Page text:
Let's go with this design as the example.
But most of the time, once you have the design, you don't know what to do, right?
Well here's the quick explainer of how to create your email signature with Google Docs.
Go to your Google Drive and create a new Google Docs file.
Once you open the file, click "Insert" go to table and select the number of rows and columns your design suggests.
Now add your graphics in each section of the table you've selected. Crop your graphics as necessary.
Select your table, click the right button and go to "Table Properties"
Now make sure that "Cell padding" is set to zero.
In addition, change the color of the border of the table is set to white.
Click the OK button.
With the table selected, go to Spacing.
Select the "Custom Spacing" option.
Then enter 0.06 at line spacing and make sure that the "before and "after" are at zero and click Apply.
Your Email Signature should start looking closer to its final form.
Adjust the images where needed to achieve the best effect.
Now it's time to add the info and links.
Cut out the smaller section of the images and add new table columns and rows as needed.
Once the images are broken down, link each item to its respective link.
To link the email, simply type "mailto: firstname.lastname@example.org"
(replacing email@example.com with your email)
And link it.
Now your email signature is ready.
Do note that this solution is not perfect, the design doesn't end up 100% correct most of the time and ultimately, you won't have the functionality of an HTML email signature.
However, this is BY FAR the easiest and quickest method to get your email signature in order to use with Gmail and other email services.
Now let's check out how to PUT your signature in Gmail once you've created it in a Google Docs file.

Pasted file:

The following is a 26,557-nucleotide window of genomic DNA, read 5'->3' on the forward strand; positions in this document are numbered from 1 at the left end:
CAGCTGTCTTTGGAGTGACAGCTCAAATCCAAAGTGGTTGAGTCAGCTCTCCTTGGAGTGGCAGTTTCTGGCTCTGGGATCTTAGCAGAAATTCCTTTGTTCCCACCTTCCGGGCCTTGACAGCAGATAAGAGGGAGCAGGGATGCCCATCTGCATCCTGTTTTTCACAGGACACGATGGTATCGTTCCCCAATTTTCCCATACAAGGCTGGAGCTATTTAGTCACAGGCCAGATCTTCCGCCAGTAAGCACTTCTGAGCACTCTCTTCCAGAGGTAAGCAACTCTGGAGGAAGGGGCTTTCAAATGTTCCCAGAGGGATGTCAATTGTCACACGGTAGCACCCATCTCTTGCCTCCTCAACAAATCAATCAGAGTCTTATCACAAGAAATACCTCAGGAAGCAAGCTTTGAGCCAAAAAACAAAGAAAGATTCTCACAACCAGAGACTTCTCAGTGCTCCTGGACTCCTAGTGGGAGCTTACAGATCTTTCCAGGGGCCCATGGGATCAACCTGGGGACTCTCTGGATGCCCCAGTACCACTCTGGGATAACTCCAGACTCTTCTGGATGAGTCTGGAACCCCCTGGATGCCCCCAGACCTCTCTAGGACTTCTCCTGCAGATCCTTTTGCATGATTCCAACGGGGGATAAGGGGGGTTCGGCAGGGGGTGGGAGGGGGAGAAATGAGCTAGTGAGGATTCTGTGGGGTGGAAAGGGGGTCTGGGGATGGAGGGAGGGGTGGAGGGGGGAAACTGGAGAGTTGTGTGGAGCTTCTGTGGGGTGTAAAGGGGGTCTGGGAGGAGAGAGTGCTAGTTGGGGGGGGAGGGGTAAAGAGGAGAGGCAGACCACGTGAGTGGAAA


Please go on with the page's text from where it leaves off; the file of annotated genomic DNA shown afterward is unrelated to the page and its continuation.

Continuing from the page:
Open up your Gmail Account and click on the gear in the top right corner.
Once you do, you should see a new panel appear with "Quick Settings"
Click the "See All Settings" button in the panel to go to all settings.
In the settings, in the general settings section, scroll down to find the signature box section.
Click the create a new signature button and give it a name.
Click the create a new button and a new signature should appear next to the box.
Go back to your Google Documents file, select the table and copy it using the Keyboard shortcut Ctrl + C
Return to your Gmail signature tab and in the new signature box click and paste the signature using the Keyboard shortcut Ctrl + V
Once this is done, your email should appear in the correct alignment in the signature box.
In the signature defaults section, while your new signature is selected choose when to use it using the drop down menus in the app.
Don't forget to scroll down and click "Save Changes" for your changes to take effect.
Your new signature is ready and good to go.
All you have left to do is simply test it (by sending a test email to yourself) and make sure everything works correctly.
I hope that this has been helpful.
You are good to go.
Congratulations on your new professional Email Signature.
Share this guide with the professionals you love.